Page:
Orcinus' Build Log (was: Thermistor insanity)

Topics Related to the ORD Bot Printer

Re: Thermistor insanity

Postby orcinus » Sun Jul 01, 2012 9:46 pm

So, anyways, apparently i didn't tighten the SS part into the nozzle tight enough (i did use two wrenches / two hands to do it, but neglected to heat the part up and retighten).

Having no other means to extract the PLA out of both parts, i've ended up torching it.
And then crap started happening, pretty much in succession...

First, the set screw that holds the other end of the SS tube in the cold end snapped in two (along the slot). I guess i'll leave it like that until i need to dismantle the hot end again, it's removable with pliers.

Then the fire cement just fell off the heater block, along with the thermistor (it cracked along the "wings" i've made to hold it on there).

Then a wrench slipped a little and dented a corner of the SS tube base. Not the tube itself, luckily, and only the part of the thread that's actually never screwed into the heater block.

Being out of fire cement and not having any high temp silicon sealant, i've glued the fire cemented thermistor back in place with some thermal epoxy (Arctic Silver). According to someone on reprap forums, it's pretty stable up to 250 deg C, despite the official page (which is actually a copy/paste of a generic text about epoxy, as i found out) vaguely claiming it goes to >150 deg C.

We'll see how that goes, i'm waiting for the epoxy to cure, it's still in gel phase.
orcinus
 
Posts: 699
Joined: Tue Feb 14, 2012 4:03 am

Re: Thermistor insanity

Postby orcinus » Thu Jul 05, 2012 5:52 pm

I've cleaned everything, tightened it up as hard as i could and it stopped flowing once again.
In the process, i've managed to dent the SS tube a tiny little bit (barely perceptible, mostly just a scuff on the finish, and no effect on the internal diameter, thankfully).

So i finally thought - maybe it's the filament.
I've switched to a different one (the first one was a sample of white PLA i've got from Ultimachine) and lo and behold - after purging the old filament, the new one started flowing just fine. It stopped after a while and when i've pulled it out and saw why - it bloated at the end due to too high temps in the SS tube and above.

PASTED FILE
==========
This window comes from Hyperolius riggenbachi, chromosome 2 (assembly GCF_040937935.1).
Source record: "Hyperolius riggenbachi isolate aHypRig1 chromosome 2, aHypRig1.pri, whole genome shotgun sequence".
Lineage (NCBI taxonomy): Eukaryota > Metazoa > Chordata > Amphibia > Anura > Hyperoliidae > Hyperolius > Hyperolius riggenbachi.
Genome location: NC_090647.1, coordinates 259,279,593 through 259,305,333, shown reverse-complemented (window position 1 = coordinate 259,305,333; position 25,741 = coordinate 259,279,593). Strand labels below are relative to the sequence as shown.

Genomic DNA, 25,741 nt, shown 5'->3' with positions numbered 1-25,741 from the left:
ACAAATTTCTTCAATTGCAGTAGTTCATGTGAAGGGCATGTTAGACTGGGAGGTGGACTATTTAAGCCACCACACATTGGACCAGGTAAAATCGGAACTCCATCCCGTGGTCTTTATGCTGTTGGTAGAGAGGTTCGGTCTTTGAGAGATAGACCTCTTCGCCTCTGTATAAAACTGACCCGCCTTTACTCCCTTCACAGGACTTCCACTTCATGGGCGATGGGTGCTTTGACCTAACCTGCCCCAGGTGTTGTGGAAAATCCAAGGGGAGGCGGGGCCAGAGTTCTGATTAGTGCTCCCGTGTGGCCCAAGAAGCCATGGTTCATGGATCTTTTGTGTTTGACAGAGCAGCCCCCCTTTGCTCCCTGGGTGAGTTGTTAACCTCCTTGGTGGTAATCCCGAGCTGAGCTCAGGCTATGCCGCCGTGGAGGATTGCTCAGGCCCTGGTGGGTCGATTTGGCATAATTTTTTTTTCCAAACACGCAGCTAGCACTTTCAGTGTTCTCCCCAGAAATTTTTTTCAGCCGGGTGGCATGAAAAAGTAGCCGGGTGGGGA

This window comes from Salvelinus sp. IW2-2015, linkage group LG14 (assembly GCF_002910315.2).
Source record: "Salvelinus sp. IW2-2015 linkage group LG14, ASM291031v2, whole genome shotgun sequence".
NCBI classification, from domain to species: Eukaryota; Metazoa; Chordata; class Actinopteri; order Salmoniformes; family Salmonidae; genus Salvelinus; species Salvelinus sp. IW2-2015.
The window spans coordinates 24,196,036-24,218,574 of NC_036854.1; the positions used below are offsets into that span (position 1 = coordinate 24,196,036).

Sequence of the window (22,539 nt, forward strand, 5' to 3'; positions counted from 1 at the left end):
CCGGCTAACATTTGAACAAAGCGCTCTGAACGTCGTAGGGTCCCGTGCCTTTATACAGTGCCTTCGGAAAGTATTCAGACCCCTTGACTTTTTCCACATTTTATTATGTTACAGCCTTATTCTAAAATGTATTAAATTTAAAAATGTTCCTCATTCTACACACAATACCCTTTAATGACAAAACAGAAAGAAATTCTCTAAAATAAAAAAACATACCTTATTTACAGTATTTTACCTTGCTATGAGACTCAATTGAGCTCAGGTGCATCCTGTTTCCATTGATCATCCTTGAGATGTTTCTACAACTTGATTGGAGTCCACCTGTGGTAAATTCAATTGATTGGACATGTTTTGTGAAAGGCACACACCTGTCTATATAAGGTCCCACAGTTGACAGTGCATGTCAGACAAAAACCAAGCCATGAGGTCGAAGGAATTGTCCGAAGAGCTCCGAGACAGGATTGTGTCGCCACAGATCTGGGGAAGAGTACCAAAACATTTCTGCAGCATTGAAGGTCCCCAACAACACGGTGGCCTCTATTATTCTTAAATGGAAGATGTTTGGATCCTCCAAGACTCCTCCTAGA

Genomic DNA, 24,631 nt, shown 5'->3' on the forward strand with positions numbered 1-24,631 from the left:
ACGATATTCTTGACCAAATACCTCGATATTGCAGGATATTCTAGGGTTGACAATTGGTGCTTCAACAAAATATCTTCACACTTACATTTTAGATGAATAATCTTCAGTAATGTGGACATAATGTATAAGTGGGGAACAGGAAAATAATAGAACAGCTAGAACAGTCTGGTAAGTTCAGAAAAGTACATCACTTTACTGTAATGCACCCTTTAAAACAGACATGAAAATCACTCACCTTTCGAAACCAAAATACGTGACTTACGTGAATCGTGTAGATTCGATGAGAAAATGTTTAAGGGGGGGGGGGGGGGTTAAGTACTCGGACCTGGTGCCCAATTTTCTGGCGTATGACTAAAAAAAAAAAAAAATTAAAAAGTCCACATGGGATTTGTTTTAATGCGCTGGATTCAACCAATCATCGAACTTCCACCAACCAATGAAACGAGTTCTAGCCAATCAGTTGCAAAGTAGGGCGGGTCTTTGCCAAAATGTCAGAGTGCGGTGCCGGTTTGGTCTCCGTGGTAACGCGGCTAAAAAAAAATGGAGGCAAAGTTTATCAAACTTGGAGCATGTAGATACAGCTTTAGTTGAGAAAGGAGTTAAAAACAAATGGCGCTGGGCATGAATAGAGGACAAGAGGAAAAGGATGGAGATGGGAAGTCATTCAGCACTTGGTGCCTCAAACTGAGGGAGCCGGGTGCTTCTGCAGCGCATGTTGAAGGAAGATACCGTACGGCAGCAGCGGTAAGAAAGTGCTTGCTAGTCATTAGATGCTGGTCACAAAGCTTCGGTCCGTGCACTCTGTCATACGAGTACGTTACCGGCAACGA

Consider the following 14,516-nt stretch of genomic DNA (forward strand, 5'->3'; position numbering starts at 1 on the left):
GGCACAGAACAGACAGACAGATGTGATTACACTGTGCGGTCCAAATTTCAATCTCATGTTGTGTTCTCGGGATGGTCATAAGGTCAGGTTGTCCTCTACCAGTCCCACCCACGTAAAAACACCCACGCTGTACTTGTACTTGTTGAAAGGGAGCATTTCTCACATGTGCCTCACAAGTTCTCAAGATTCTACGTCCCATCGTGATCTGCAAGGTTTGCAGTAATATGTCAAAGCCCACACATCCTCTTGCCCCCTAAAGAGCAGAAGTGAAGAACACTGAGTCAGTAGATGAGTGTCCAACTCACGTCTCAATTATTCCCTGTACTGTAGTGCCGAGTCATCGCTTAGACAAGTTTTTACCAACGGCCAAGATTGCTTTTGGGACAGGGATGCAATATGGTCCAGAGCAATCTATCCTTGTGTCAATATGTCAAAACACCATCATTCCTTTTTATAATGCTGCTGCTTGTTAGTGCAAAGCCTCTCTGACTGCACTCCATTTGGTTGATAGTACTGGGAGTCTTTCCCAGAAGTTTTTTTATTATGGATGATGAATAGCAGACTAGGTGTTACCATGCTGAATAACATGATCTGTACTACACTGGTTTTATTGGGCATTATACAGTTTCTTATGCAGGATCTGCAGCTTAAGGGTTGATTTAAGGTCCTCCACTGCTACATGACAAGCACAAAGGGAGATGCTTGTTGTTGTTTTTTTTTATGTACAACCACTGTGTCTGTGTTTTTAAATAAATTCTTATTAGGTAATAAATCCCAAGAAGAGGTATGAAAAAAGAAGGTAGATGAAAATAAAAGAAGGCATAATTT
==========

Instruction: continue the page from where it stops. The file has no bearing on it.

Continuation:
I've mounted a fan on the side of the Wade's extruder (drilled and tapped a hole on the side, screwed a fan in) and - well… I finally got a successful print!

Image

I think i've ramped the temperature too high, hence the bubblyness in some places.
Plus, it's a little wobbly, because i still haven't ironed out the Z axis wobble (i'm switching to ACME rods soon anyway). But not bad for a first, i think.
orcinus
 
Posts: 699
Joined: Tue Feb 14, 2012 4:03 am

Re: Thermistor insanity

Postby Liberty4Ever » Thu Jul 05, 2012 6:30 pm

You are definitely making progress! Congratulations! :mrgreen:

I'm right behind you! I still haven't quite finished my first Hadron (life and other responsibilities intervened) but I'm about to get back to it. I ordered a Hadron kit that should be here soon, and four of the QU-BD extruders. That should be interesting. Hopefully, I'll have the first Hadron built and tested before all of the parts arrive for the second.

Thank you for your build log. I'm learning of some of the issues and potential pitfalls, and maybe I can avoid a few problems.
Apparently, I didn't build that! :-)
Liberty4Ever
 
Posts: 274
Joined: Wed May 30, 2012 1:49 am
Location: Lexington KY

Re: Thermistor insanity

Postby orcinus » Fri Jul 06, 2012 1:56 am

Thanks :)

However, it turns out that congratulations were premature.
I was done with work, got all hyped up to start calibrating the printer, then a series of screwups occurred.

First, the Z-rod unthreaded itself out of the coupler (for the umpteeth time).
While messing with the Z-rods, i've whacked them out of the somewhat de-wobbled state and into pretty nasty shakes.
Then the Z-axis got bound, due to me misaligning the left and right side while trying to get the wobbles back under control.

And then i've made a series of tiny, but crucial errors that culminated in self destruction of the hotend.

1. The Gcode i've generated with Slic3r had Cooling enabled, but with first layer cooling turned off.
2. I've set the skirt to 5 perimeters instead of 3.
3. I haven't zeroed the Z axis correctly, so the nozzle ended up squashed against the glass (not all the way, but nearly).
4. The temperature i've set before handing over the control to the Slic3r file was 175, while the temp set in Slic3r was 195.
5. I've had the Z raised to 75mm before starting the print.

All of that conspired to prolong the time before the fan went on AND increased the pressure inside the hotend by a fair amount.
The bit of filament under glass transition was right around the middle of the überthin SS tube and started to swell, eventually blocking the filament.

But that's not all - it swelled enough to DEFORM the tube. That's right, the tube bloated around the middle (where the support is thinnest), with bloated filament in it. End result - deformed tube and stuck filament.